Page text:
The Thing Retro Review: Friends, Foes and I Don’t Knows

Very few movies turn into competent video games. Whether it’s the push to meet unrealistic deadlines or the nature of using games as marketing materials, the bar tends to be set quite low. When a game does surpass expectations, it does so by understanding the important themes present in the movie and how to transition those themes into an enjoyable gaming experience. While not without its own negative characteristics (a clunky control scheme and sometimes frustrating game play) The Thing did a marvelous job in using the 1982 John Carpenter movie it was based on as a jumping off point rather than a scene by scene blue print, safely avoiding the land of crappy movie to game translations.

Pretty solid effort in crawling all that way without a bottom half...respect

What made the movie great was the over the top gore and sense of anxiety that comes as a result of the interaction between isolated humans and shape shifting aliens. The game took this idea and ran with it, creating what I feel was one of the more nerve wracking game play elements next to the sanity meter in Eternal Darkness.

Just when you think you know an NPC

That human disguise was getting way too itchy

The game was a pseudo sequel of the movie involving military teams investigating the occurrences at the Antarctic research station featured prominently in the movie. This meant that the player would need to utilize soldiers as allies throughout the game in order to successfully complete his mission (spoilers aside, things get complicated). The reliance on NPC characters played right into the theme set by the movie in that the aliens could shape shift into human form and hang around without detection, thus creating a cloud of mistrust and tension that fueled how certain character interactions played out. I recall the roller coaster of emotions I felt while playing this game every time I found a fellow soldier after a bout of solo exploration, only to have him suddenly sprout tentacles and attempt to consume my flesh. Don’t get me wrong, it was great every time it happened, but reality would hit soon after and I’d be either alone again or dead.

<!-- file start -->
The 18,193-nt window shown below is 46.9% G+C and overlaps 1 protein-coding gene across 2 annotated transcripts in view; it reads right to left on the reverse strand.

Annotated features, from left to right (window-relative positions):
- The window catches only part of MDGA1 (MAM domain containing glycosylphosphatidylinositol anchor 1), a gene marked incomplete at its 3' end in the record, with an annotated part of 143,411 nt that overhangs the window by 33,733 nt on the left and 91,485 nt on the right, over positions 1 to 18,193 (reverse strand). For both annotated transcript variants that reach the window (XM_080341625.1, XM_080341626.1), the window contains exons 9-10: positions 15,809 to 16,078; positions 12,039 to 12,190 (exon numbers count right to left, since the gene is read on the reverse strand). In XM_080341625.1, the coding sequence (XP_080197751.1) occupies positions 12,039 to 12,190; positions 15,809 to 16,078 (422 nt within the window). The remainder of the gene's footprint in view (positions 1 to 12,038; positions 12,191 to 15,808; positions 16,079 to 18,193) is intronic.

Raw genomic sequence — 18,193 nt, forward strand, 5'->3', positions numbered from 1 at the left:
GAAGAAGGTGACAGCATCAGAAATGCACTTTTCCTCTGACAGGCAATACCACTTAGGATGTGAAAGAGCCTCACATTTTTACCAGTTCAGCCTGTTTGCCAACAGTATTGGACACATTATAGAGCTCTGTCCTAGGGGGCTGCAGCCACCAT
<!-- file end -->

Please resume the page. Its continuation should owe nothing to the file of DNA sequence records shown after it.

We're not ones for showing emotion, but these green indicators should help

However, shape shifting soldiers weren’t the only problems present when dealing with the squads of grunts patrolling the grounds. Trust, another key element from the movie played a huge role in just how effective my allies were. If they were on edge or scared, they could lose control and while still human, pose as much of a risk to me as the aliens would. I could get moral up by giving them better weapons or perform blood tests that would reveal if anyone in the group was in fact an alien in disguise, but with finite resources available, hard decisions had to be made. Coupled with the all around creepiness of exploring an abandoned research facility in the most isolated continent on the planet, not knowing who to trust and how long to trust them kept tension flowing consistently throughout the game.

To make matters worse, the aliens could only be weakened by conventional firearms and would need to be set aflame in order to finally take them out. For those not in the know, flames don’t always do exactly what you ask them to, which doesn’t always help relations with your military buddies.

A solid movie game?

Survival horror was hitting its stride around this time, and The Thing made a smart choice in sticking to the genre that best represented the movie it was based on. A bit more refinement could have made the game a classic, but it earned more than enough respect by taking some chances and introducing new and exciting game play mechanics. Thinking back this game stuck with me despite not being all that impactful at the time, which is great for notsalgia but probably why it wasn’t on par with the Resident Evil and Silent Hill series.

Sources:

Giant Bomb (images)